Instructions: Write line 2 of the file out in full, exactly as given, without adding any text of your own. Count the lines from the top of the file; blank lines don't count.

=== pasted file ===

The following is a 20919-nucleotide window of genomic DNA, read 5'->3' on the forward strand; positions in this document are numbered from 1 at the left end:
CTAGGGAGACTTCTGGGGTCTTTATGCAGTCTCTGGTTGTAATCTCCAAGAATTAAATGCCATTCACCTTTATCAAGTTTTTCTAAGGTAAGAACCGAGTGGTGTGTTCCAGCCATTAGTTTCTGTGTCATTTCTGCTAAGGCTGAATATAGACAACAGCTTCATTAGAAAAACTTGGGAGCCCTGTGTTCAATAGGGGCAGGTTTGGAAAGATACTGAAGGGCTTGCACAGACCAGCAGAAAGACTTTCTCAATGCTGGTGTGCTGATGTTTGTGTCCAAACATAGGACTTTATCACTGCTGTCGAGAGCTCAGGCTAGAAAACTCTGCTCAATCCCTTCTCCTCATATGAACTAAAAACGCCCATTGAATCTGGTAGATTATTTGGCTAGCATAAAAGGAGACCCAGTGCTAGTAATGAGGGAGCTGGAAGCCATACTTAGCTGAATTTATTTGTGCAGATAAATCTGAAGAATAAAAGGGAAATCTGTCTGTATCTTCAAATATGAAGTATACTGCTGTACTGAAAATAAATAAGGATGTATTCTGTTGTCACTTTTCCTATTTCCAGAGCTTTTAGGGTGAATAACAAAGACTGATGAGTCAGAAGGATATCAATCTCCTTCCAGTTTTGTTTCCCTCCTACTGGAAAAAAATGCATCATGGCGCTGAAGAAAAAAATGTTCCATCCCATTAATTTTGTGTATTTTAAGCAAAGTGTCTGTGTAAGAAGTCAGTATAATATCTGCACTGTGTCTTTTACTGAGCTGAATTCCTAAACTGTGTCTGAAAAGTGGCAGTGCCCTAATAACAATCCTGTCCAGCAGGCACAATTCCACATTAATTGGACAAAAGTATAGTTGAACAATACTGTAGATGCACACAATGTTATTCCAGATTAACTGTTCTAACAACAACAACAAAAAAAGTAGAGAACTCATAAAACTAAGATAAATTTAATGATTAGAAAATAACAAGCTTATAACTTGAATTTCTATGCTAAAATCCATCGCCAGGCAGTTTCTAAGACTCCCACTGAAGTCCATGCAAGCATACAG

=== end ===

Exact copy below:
CTAGGGAGACTTCTGGGGTCTTTATGCAGTCTCTGGTTGTAATCTCCAAGAATTAAATGCCATTCACCTTTATCAAGTTTTTCTAAGGTAAGAACCGAGTGGTGTGTTCCAGCCATTAGTTTCTGTGTCATTTCTGCTAAGGCTGAATATAGACAACAGCTTCATTAGAAAAACTTGGGAGCCCTGTGTTCAATAGGGGCAGGTTTGGAAAGATACTGAAGGGCTTGCACAGACCAGCAGAAAGACTTTCTCAATGCTGGTGTGCTGATGTTTGTGTCCAAACATAGGACTTTATCACTGCTGTCGAGAGCTCAGGCTAGAAAACTCTGCTCAATCCCTTCTCCTCATATGAACTAAAAACGCCCATTGAATCTGGTAGATTATTTGGCTAGCATAAAAGGAGACCCAGTGCTAGTAATGAGGGAGCTGGAAGCCATACTTAGCTGAATTTATTTGTGCAGATAAATCTGAAGAATAAAAGGGAAATCTGTCTGTATCTTCAAATATGAAGTATACTGCTGTACTGAAAATAAATAAGGATGTATTCTGTTGTCACTTTTCCTATTTCCAGAGCTTTTAGGGTGAATAACAAAGACTGATGAGTCAGAAGGATATCAATCTCCTTCCAGTTTTGTTTCCCTCCTACTGGAAAAAAATGCATCATGGCGCTGAAGAAAAAAATGTTCCATCCCATTAATTTTGTGTATTTTAAGCAAAGTGTCTGTGTAAGAAGTCAGTATAATATCTGCACTGTGTCTTTTACTGAGCTGAATTCCTAAACTGTGTCTGAAAAGTGGCAGTGCCCTAATAACAATCCTGTCCAGCAGGCACAATTCCACATTAATTGGACAAAAGTATAGTTGAACAATACTGTAGATGCACACAATGTTATTCCAGATTAACTGTTCTAACAACAACAACAAAAAAAGTAGAGAACTCATAAAACTAAGATAAATTTAATGATTAGAAAATAACAAGCTTATAACTTGAATTTCTATGCTAAAATCCATCGCCAGGCAGTTTCTAAGACTCCCACTGAAGTCCATGCAAGCATACAG